Historical Records of the DeWolf Family, Series 3: Journal and manifest of Benjamin. S. Olney on board Ship I.s.I.s.

About the Project

The DeWolf family was one of the wealthiest New England families in the 18th-19th centuries and made their fortune from the transatlantic slave trade. Between 1769 and 1820, it is believed that DeWolf-owned vessels carried more than 12,000 enslaved Africans across the Middle Passage. The DeWolf family owned numerous sugar and coffee plantations in Cuba, where sugar from the plantations was made into molasses, transported to Rhode Island in DeWolf vessels, and transformed into rum in DeWolf-owned distilleries. The rum was then taken to Africa and used as payment for enslaved captives, who were transported across the Atlantic and eventually sold in Cuba and ports for tremendous profit. The profit generated from the transatlantic slave trade allowed the family to start a bank and insurance company. In 1808, Congress banned the import of enslaved people into the United States. The DeWolf family turned to new ventures to keep their wealth, including privateering and establishing the Arkwright Mill in Coventry, Rhode Island, which processed and manufactured cotton harvested by enslaved people. Help us transcribe this important collection that documents the business of the transatlantic slave trade and how the DeWolf family profited off the institution of slavery.

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Difficulty

(5 out of 5)
(details)

Level 1 --- BEGINNER

Content: all typed
Language: English
Format: letters, diaries, flyers, pamphlets, and one-page documents
Subject Area Expertise/Special Skills: none required

Level 2

Content: mostly typed, handwritten in print, or otherwise very clearly written/readable
Language: English
Format: memorabilia, advertisements, image captions, telegrams, diaries, letters, notes
Subject Area Expertise/Special Skills: none required

Level 3 --- INTERMEDIATE

Content: typed and handwritten materials in cursive or print
Language: English
Format: newspaper clippings, scrapbooks, letters/diaries/notes that may include annotations or margin notes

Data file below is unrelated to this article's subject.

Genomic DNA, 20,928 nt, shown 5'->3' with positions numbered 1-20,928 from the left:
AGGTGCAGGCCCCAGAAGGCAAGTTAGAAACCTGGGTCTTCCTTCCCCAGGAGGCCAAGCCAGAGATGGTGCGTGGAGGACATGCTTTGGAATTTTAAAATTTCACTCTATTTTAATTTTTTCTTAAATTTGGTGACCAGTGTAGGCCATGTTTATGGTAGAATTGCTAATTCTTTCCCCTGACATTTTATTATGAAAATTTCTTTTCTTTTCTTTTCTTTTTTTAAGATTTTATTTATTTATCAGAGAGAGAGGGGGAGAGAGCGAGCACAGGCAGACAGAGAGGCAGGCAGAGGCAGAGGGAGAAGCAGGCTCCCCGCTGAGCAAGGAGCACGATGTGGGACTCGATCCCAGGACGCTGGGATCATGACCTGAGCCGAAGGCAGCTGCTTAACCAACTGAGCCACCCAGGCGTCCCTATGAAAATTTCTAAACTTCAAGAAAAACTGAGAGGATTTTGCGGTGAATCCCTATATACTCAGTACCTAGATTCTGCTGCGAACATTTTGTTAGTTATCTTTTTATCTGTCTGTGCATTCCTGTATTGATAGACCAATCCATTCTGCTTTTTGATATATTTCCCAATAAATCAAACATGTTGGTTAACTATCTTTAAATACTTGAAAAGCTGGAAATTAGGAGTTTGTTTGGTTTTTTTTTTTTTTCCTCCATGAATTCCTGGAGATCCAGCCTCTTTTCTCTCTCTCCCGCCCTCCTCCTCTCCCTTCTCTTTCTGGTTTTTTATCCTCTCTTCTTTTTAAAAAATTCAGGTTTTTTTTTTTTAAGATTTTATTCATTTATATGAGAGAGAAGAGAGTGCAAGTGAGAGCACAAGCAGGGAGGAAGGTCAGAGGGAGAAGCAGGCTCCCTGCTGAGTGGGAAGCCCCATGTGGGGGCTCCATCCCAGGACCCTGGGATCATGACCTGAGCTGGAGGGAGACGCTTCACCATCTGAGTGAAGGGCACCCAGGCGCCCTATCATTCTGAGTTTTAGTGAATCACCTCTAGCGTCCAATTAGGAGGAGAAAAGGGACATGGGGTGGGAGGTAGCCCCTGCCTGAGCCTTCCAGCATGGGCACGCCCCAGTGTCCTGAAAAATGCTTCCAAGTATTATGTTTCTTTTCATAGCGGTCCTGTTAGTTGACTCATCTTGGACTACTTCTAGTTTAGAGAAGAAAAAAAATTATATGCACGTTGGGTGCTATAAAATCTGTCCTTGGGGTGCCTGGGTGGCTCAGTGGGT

Subject Area Expertise/Special Skills: experience reading cursive writing may be useful

Level 4

Content: handwritten materials, primarily in cursive or somewhat difficult to read (predominantly from the 19th and 20th centuries) , audio recordings that are relatively easy to hear/decipher, and scientific materials
Language: English and/or other languages that use Roman script but may require the use of diacritics (French, Spanish, German, Italian, etc.)
Format: audio recordings, letters, diaries, notes and other written materials, projects with templated fields and special instructions
Subject Area Expertise/Special Skills: some knowledge of non-English Roman-character/script languages and diacritics may be useful, as well as experience reading cursive handwriting. A general knowledge or familiarity with scientific terminology.

Level 5 --- ADVANCED

Content: handwritten materials in cursive (from the 19th century or earlier) or in a non-Roman script language, audio recordings that are difficult to hear or are not in English, specialty materials/projects such as numismatics projects and the Project Phaedra notebooks 
Language: foreign languages that use non-Roman characters (Chinese, Japanese, Arabic, Greek/Cyrillic, Native American and Indigenous languages, etc.) and English 
Format: audio recordings, columned data/tables, manuscripts, letters, diaries, notes, currency sheets, coins
Subject Area Expertise/Special Skills: knowledge of a specific language and access to a keyboard with the characters in that language may be required for certain projects. Experience reading cursive handwriting and familiarity with 19th century (or prior) handwriting and conventions/abbreviations may be useful, as well as knowledge of scientific terminology, astrophysics data, or linguistics.

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